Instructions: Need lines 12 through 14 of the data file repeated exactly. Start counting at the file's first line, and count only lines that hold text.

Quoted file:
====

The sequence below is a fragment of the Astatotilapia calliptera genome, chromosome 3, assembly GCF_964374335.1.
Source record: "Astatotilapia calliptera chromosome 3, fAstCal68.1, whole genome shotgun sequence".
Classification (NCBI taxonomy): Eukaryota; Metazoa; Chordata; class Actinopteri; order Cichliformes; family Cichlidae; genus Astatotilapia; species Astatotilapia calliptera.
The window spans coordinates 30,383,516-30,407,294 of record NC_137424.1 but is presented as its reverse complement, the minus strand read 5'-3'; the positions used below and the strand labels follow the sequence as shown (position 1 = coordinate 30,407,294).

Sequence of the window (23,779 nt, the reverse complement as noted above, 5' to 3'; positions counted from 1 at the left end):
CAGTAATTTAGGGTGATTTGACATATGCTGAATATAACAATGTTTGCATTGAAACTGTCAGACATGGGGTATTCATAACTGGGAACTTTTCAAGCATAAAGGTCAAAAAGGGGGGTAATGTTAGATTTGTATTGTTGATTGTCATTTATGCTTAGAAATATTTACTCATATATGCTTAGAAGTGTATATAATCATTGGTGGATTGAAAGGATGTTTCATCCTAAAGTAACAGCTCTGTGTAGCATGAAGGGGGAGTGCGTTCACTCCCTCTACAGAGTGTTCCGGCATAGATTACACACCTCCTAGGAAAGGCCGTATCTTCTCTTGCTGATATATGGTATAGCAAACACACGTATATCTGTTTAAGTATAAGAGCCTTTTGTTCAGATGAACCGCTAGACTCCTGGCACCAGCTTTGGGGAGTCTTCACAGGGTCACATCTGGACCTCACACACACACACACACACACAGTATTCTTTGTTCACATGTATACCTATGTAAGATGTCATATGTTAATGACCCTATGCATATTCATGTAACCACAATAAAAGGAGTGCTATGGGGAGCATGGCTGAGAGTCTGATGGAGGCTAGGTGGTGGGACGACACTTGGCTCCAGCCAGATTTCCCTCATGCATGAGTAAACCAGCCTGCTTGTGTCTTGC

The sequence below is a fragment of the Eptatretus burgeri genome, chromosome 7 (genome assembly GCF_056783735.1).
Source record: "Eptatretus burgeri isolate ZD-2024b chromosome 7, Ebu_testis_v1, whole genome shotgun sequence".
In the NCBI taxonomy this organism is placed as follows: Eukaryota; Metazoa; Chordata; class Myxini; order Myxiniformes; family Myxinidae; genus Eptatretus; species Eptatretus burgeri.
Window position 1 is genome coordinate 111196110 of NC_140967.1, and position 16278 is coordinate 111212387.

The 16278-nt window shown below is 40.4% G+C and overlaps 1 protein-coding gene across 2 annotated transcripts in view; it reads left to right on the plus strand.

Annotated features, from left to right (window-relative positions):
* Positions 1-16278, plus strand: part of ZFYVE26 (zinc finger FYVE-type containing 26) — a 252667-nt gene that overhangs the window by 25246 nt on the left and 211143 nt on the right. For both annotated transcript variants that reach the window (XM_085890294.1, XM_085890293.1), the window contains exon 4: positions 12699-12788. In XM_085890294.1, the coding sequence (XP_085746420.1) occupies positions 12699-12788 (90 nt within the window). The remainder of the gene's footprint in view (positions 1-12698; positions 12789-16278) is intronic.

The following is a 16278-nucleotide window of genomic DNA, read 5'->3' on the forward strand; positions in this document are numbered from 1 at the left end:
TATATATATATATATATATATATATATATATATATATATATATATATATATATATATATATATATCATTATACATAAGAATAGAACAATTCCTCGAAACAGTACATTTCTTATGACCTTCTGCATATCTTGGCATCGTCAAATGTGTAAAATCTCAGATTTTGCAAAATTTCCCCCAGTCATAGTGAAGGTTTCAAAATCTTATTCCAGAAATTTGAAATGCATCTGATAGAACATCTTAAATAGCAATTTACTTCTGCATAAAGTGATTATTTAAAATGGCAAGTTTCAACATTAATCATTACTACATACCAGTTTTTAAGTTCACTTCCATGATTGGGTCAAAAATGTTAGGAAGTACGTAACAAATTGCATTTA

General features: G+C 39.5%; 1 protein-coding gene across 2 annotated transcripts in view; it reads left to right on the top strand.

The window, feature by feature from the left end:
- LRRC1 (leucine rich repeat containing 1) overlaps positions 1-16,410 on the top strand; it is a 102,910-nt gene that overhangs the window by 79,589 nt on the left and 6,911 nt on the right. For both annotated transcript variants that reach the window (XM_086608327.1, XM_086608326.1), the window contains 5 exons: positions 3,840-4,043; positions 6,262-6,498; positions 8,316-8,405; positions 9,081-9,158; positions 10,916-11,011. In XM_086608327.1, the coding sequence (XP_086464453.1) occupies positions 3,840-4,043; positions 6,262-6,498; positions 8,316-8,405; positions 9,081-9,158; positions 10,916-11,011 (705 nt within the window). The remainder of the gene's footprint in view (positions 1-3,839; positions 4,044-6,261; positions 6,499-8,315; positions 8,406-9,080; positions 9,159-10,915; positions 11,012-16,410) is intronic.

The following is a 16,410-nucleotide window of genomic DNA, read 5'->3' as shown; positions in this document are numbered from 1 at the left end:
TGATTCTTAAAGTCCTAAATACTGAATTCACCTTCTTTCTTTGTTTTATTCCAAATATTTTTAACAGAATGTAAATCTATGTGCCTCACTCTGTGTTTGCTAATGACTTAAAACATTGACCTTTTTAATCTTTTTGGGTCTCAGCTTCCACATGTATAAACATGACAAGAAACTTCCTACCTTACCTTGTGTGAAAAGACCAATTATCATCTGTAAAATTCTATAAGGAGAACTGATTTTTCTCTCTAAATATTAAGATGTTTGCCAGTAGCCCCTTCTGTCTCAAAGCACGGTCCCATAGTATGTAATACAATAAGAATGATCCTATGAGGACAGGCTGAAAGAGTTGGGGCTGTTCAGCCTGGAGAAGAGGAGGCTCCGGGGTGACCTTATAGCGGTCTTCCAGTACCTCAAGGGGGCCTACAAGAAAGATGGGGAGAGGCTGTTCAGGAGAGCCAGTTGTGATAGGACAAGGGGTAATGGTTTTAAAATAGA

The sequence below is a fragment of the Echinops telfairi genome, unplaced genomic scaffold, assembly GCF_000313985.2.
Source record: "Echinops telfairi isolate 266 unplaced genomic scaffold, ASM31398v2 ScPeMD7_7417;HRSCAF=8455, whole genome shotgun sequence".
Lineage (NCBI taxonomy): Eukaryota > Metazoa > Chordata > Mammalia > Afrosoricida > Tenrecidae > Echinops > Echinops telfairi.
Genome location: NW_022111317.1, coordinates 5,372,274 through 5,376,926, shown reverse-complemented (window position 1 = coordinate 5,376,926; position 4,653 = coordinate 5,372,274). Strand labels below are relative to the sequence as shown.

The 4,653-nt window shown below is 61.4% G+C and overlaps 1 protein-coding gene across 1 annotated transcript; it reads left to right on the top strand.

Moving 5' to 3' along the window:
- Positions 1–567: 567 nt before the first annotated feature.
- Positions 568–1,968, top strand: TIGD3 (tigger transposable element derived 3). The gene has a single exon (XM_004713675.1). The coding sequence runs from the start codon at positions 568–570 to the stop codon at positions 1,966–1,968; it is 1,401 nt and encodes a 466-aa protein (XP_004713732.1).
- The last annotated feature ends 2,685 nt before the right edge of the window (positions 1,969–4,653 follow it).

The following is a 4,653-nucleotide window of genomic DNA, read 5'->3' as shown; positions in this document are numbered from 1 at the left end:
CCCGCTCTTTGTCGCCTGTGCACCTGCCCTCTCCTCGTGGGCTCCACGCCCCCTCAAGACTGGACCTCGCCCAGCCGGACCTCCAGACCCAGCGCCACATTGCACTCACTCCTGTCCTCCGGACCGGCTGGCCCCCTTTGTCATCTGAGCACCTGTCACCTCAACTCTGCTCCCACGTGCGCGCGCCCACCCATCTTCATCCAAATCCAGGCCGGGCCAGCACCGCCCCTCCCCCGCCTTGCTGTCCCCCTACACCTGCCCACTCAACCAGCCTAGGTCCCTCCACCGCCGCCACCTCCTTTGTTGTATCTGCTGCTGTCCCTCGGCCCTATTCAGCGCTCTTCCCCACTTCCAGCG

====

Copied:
Annotated features, from left to right (window-relative positions):
* Positions 1-16278, plus strand: part of ZFYVE26 (zinc finger FYVE-type containing 26) — a 252667-nt gene that overhangs the window by 25246 nt on the left and 211143 nt on the right. For both annotated transcript variants that reach the window (XM_085890294.1, XM_085890293.1), the window contains exon 4: positions 12699-12788. In XM_085890294.1, the coding sequence (XP_085746420.1) occupies positions 12699-12788 (90 nt within the window). The remainder of the gene's footprint in view (positions 1-12698; positions 12789-16278) is intronic.

The following is a 16278-nucleotide window of genomic DNA, read 5'->3' on the forward strand; positions in this document are numbered from 1 at the left end: